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Property staging and patent law November 5, 2008

Posted by Brian Schar in Federal Circuit, Television, USPTO.

I end up watching a lot of HGTV, for reasons irrelevant to this blog.  One of my least favorite shows is “The Stagers.”  Property stagers purportedly redecorate the seller’s home to make it appeal to the Average Buyer, theoretically causing the home to sell faster and for a higher price.  However, the end of “The Stagers” puts the lie to its own premise, by showing the list price of the home, the cost of staging, and the final sales price.  I’ve never seen one of the staged homes sell for more than the list price plus the staging cost, so staging was a waste in every case.

I started thinking about the concept of the Average Buyer a few weeks ago.  The reality is there is no such person.  All buyers have different tastes, different needs and different wants.  Being a patent attorney, I also started thinking about the similarity between the mythical Average Buyer and the mythical Person Having Ordinary Skill in the Art (PHOSITA).  The PHOSITA is constructed out of thin air by lawyers and judges.  Projected onto the PHOSITA are the arguments and thoughts of each party – the fictional PHOSITA does not have a mind of his own.  The Average Buyer of real estate is similar – a fictional entity onto which the subjective tastes of the stager and the seller’s agent are projected.

What can you do with this information?  Nothing at all, really – other than think very carefully before you decide to stage your house if you’re a seller, and to remember that you’re not buying the furniture and that paint is cheap, if you’re a buyer.

I’ve been promising it forever, but a blog update regarding MPEP 2143 is on the way.  Maybe next week.


1. Christopher Johnson - November 5, 2008

Its obvious that you “started thinking about the concept of the Average Buyer” ONLY ” a few weeks ago. I watch the show and saw a few property’s sell way over asking price so maybe you haven’t been watching all of it and have summed it up in a few?? As a professional home-stager in the US I have found the property values on the show to be highly skewed which leads me to believe that many of these properties are listed too high.

Stagers don’t set the list price – thats something determined by real estate agents and the client. List price sells property no one is suggesting otherwise. Often I walk into a space and think that a property is listed too high – so who is to blame when they don’t achieve that list price? The stager if you listen to your well thought out “advice”. For all your fancy terms you have failed to factor in these variables and it tells me you don’t know much about real estate – the agent, the seller, the buyer, the stager.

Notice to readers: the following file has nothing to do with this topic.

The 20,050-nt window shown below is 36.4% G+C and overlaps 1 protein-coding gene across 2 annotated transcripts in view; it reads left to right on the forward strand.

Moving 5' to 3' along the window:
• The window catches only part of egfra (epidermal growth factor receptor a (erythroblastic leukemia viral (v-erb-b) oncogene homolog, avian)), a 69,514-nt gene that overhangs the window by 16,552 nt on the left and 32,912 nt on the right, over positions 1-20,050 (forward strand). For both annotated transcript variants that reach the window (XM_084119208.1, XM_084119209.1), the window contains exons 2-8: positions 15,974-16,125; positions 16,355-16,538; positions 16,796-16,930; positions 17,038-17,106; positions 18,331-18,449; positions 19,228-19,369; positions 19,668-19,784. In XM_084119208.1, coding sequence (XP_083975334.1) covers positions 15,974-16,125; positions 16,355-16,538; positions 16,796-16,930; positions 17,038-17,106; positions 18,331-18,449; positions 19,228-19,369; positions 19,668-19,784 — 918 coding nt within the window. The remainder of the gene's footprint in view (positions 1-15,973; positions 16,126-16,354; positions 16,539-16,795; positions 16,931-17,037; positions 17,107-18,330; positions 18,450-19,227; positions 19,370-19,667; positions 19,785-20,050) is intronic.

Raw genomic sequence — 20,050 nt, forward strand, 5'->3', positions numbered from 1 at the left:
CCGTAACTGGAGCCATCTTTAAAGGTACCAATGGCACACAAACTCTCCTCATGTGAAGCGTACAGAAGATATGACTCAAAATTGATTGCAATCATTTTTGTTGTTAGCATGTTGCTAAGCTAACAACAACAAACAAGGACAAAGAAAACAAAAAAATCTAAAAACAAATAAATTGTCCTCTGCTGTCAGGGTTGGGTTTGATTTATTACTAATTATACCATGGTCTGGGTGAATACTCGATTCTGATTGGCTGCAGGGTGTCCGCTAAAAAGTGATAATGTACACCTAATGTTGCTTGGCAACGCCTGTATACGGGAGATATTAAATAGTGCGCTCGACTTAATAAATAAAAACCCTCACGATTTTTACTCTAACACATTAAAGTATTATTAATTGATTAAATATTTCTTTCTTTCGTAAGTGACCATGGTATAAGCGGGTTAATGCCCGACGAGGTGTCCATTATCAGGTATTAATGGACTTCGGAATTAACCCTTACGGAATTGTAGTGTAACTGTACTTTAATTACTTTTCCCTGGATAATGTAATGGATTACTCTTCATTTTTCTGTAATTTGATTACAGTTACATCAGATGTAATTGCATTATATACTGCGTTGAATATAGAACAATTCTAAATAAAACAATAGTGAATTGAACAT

Its more than paint. Its the business of first impressions. The more competitive the market, the more competitive your product needs to be. On the market – your home is a product. Its that simple. It needs to show better than the other homes on the market – especially in THIS market if your want to attract more buyer. I’m also a fisherman and work with lures. I applaud The Stagers for not perpetuating the belief that staging is going to be a magic solution for an over-inflated price and that staging is what sells property. Staging helps to attract buyers and staged homes tend to sell faster and for more money than non-staged homes. One thing is for sure, people don’t know how to make their homes presentable enough for even their guests much less a home buyer.

Do your research – how many shows on The Stagers sold OVER the asking price? This may, next time you sit down to write, to avoid fact errors littered throughout your…blog?

Chris Johnson

2. Brian Schar - November 5, 2008


I appreciate your comments, but I stand by my post. The idea that there is a mythical Average Buyer to whom a house can be made to appeal, magically, is in my view akin to a belief in phrenology. Staging is supposed to somehow mystically attune the home to the Average Buyer, which is destined to be an exercise in futility. I’m also not going to wade through every episode of a TV show that I hate in order to “do research,” when that’s not even germane to my point.

You are of course correct that many homes are simply priced too high, in today’s market – but that is a separate issue from whether or not the house is or should be staged. Too many people, particularly those who attempt to sell on their own, have no idea what economic factors go into home valuation.

Your comment is much angrier than my post, and I don’t know why that is. Presumably you have as much use for a patent attorney as I have for a stager. Perhaps you are suffering through a drop-off in business as sellers and agents decide to retain their cash rather than throw it down the staging rathole. I’d be upset in any situation that impacted my revenue, to be sure.


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